But we were teaching it how to fly, or I thought I was. For I saw my eldest sister check its flight, and catch it before gravity could do its work. For she knew how to handle it. But I wanted to do it too… Alas, I was but a naive kid from the 90’s.
I was home alone and it was a hot day. The temperature soared 40 degrees (Celsius) and above. My family had forgotten me at home and went off for work. I remember it as yesterday. The morning was calm, the day sunny, the birds out of their nest in search of food.
… And I heard the sparrow singing. I thought it was bored.
There I went to the drawing room to give company to the bird. After all, a friend in need is a friend indeed, or I thought, a friend helping a friend, to pat and play with it. I picked it up.
It was smaller than my unusually small fists, soft, squeaky and responding. I patted its head and fed water to it. I guess it drank too much, for it extracted half of it out and I cleaned it’s cloth for it.
I took the bird to my room, for the sun shone the brightest there and the cushion would be comfortable for it. I thought, the marble floor must be hurting its claws. Here it was, a little bird in my hands, me taking care of it, patting it and trying to communicate to it. I even got the teddy bear there. Somehow the bird started trembling, as I kept it on the teddy’s head. I thought the bird would enjoy its throne, the view from the tall head of the teddy.
Oh, I was naive and ignorant.
I remember it crystal clear, it was a sunny day, the sun shone brightly into the room, rays brilliantly shining upon us. The bird shook vigorously, and it’s throat vibrating. It was a calm day after all.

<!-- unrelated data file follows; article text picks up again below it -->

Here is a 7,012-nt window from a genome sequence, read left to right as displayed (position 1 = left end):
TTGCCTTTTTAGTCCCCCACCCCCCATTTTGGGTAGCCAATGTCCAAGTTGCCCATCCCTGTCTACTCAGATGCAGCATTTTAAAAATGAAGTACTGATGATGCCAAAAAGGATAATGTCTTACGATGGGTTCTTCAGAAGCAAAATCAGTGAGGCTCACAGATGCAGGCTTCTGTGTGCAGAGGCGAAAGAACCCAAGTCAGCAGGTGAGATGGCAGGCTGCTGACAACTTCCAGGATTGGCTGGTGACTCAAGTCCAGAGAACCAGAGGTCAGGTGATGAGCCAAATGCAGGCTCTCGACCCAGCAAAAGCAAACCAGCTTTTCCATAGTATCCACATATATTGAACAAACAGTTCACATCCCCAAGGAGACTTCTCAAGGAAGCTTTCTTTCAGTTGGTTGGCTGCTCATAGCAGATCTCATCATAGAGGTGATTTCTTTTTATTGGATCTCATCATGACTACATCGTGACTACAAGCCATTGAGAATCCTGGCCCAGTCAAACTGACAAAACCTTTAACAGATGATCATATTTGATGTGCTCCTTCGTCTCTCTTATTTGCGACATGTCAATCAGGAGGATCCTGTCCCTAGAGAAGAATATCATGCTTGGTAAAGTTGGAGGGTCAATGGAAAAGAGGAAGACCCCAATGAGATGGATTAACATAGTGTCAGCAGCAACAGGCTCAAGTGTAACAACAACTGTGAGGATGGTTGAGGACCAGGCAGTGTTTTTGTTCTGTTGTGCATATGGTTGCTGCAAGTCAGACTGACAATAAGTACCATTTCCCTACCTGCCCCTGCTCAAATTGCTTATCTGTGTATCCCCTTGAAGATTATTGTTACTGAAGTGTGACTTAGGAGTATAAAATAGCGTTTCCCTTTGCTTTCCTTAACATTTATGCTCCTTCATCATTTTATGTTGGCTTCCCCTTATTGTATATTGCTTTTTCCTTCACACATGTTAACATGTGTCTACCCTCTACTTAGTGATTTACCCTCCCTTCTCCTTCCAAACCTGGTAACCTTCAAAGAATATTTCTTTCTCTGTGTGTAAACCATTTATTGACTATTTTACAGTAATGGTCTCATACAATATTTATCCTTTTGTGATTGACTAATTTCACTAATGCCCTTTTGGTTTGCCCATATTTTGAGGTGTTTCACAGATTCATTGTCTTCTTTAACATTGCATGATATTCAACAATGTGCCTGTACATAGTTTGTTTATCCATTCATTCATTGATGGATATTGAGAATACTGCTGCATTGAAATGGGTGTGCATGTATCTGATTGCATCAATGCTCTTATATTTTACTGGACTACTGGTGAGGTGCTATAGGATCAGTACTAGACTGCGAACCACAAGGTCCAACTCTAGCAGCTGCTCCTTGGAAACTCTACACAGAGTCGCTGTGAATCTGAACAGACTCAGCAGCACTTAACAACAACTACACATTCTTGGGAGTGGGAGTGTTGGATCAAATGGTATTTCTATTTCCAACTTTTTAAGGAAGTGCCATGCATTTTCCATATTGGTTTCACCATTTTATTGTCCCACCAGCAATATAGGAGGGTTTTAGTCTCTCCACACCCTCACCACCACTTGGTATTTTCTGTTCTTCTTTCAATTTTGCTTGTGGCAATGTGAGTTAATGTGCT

And it slipped…
Slipped from my hand and jumped. From the top of the teddy onto the bed. Alas I was ignorant. My hands were small, slow and the bird couldn’t fly.
I looked at the bird. Spoke to it. Shouted. Made squeaky voices, patted its head and stroked it. But it wouldn’t respond.
I blew air over it, waved my hands over it, but it was gone. Didn’t move, not an inch.
The vibrations were gone, no more shaking, no more squeaking, no more feeding, no more patting. For the bird would fly no more, yet fly forever in spirits.
I picked the body up, carried it back, still stroking and patting it. Trying to talk it out and wake it up from slumber. But it didn’t budge. And I kept it back on its cushion, its bed. For it was a small bird, a child amongst the sparrows.
It was a sunny day, I was naive.
The sisters came and found the bird not moving. Nobody knew what, and how, but the little naive boy of the 1990’s. That day a tear fell from the cheek, on the marble floor, shattering into thousand droplets. It was a pain bore by one. I wasn’t naive anymore.
It has been 17 years since then. I recently told my sister about it, for none of them knew. She responded “don’t mind it, for you were just a kid”. But can somebody convey this to the bird. Tell it that I was just a kid. Tell, that it would never fly again. Never.
Ah, I was just teaching the bird how to fly. Wasn’t I?
Remember, if you cage it, it’s not a bird anymore.